This is a tough question. It’s something I get asked on a daily basis. It comes mostly from Ghanaians, which seems pretty perverse to me. It’s less a question than an assumption. Many Ghanaians have been conditioned by hoards of well-meaning voluntourist westerners to assume that their culture only merits a humanitarian visit. That’s an inferiority complex if I ever saw one.
I’ve met many volunteers here. Almost all of them have either worked in healthcare or education. Some have had a fulfilling time. Many have not.
Thus, I think a more appropriate question is:
Why are you Volunteering?
Don’t get me wrong. There’s nothing inherently wrong with foreign aid. There’s also nothing inherently wrong with volunteering. But many people come to Africa expecting some sort of moral clarity, given their gifts of western knowledge and experience, and end up feeling shorted. Inexperienced volunteers in healthcare and education are often surprised at how little they’re able to offer. Inexperienced volunteers in manual labor often end up surprised at how much they’re undermining local economies by providing free labor.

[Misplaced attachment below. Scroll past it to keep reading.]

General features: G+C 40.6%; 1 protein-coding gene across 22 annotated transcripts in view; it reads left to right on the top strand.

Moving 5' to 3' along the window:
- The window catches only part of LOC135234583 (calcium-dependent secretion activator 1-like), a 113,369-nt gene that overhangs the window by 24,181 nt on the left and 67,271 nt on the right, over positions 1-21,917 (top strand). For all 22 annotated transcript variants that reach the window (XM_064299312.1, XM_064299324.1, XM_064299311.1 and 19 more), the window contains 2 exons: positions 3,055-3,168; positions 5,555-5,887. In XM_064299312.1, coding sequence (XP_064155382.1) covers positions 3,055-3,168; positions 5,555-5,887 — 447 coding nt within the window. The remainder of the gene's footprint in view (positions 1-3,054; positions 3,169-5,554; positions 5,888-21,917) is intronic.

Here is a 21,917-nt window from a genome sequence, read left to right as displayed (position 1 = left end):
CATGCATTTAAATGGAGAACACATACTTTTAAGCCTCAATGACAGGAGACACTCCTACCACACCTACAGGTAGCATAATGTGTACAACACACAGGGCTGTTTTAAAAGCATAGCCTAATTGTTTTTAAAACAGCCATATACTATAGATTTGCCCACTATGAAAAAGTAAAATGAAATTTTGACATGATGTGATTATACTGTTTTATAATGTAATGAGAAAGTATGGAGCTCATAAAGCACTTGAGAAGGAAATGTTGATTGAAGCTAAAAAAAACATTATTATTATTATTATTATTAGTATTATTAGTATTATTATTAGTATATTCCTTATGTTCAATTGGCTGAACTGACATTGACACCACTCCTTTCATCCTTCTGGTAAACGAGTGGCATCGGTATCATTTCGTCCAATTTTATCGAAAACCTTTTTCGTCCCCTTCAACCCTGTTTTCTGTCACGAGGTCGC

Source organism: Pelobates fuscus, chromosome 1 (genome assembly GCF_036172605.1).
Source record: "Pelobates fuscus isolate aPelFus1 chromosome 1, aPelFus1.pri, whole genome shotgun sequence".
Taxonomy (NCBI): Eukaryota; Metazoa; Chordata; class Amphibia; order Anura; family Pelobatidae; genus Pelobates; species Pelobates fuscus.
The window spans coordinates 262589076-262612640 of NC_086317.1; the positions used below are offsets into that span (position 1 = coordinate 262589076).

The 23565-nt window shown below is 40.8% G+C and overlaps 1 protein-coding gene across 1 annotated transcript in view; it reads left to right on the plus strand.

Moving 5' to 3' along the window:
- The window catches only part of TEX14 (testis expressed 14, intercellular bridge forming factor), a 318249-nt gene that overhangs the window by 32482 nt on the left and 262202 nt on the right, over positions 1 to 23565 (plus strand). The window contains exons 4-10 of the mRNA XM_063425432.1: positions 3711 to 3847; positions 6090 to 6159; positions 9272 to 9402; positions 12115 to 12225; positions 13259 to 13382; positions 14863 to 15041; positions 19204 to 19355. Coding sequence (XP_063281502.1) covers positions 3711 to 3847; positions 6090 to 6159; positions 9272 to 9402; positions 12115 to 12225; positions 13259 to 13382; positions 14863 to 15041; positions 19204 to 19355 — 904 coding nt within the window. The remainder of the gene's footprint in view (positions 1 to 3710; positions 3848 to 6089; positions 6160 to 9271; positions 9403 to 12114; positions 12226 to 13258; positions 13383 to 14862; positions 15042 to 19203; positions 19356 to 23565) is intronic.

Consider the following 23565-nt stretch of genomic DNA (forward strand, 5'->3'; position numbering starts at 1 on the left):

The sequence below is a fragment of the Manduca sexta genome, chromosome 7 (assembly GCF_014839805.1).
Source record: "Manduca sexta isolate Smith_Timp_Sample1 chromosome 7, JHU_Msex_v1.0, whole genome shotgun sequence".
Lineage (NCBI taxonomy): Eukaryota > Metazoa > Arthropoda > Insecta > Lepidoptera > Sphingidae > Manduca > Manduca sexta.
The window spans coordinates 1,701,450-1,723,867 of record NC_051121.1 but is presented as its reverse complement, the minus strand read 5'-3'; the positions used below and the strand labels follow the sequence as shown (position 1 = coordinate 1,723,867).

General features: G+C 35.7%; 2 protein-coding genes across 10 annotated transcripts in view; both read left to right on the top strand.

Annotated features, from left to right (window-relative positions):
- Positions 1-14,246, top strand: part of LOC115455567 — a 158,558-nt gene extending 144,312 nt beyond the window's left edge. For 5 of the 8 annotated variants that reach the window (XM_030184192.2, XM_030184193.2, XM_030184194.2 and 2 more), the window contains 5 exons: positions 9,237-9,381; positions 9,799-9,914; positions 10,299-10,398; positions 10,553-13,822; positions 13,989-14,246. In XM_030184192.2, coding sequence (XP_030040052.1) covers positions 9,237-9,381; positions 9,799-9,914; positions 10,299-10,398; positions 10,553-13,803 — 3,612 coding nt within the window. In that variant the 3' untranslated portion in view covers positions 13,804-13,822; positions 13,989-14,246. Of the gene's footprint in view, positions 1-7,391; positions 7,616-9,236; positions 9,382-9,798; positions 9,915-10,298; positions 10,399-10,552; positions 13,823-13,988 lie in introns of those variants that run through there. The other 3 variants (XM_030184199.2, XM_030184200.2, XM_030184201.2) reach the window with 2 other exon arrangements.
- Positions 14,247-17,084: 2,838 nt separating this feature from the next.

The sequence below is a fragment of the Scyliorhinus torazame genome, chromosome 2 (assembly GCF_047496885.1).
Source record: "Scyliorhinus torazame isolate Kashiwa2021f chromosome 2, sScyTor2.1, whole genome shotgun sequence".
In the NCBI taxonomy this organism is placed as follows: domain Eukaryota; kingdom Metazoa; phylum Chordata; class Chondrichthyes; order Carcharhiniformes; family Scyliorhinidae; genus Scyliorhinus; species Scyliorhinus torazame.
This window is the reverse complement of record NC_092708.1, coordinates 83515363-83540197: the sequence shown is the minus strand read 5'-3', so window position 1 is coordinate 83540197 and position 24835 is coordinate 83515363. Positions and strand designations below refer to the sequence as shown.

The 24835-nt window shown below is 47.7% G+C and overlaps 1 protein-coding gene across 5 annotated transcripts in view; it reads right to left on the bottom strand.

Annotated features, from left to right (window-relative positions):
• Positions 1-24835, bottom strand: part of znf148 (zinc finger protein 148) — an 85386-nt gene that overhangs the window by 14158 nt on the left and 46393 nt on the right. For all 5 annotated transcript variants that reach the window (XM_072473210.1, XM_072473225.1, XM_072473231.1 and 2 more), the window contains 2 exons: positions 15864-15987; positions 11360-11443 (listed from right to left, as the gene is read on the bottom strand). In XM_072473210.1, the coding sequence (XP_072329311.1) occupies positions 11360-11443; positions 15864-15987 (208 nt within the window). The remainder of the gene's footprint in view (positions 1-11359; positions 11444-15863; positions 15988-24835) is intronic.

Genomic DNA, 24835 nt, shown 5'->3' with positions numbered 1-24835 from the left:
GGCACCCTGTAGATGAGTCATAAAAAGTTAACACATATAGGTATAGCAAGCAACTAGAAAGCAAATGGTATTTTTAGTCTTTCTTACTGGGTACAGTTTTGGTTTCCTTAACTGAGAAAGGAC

There are plenty of amazing organizations in Ghana doing innovative, necessary work and approaching problems holistically. However, they’re all run by experienced aid workers.
Though I can only speak intimately of my own experience, In meeting fellow volunteers, I’ve come across a common complaint. They feel like their tenure not so effectively masked a greater problem: their school or hospital needed money and a more effective administration. It didn’t need a poorly trained, inexperienced westerner trying to “make a difference.” In fact, when I volunteered at a school in Anloga, that’s the last thing it needed, because all I did was reinforce the fact that rural Ghanaians apparently cannot effectively teach themselves English. For the record, this is not true.
In my next post, I’ll talk about my experience volunteering at the school. For now, enjoy these pictures of puppies and a warthog.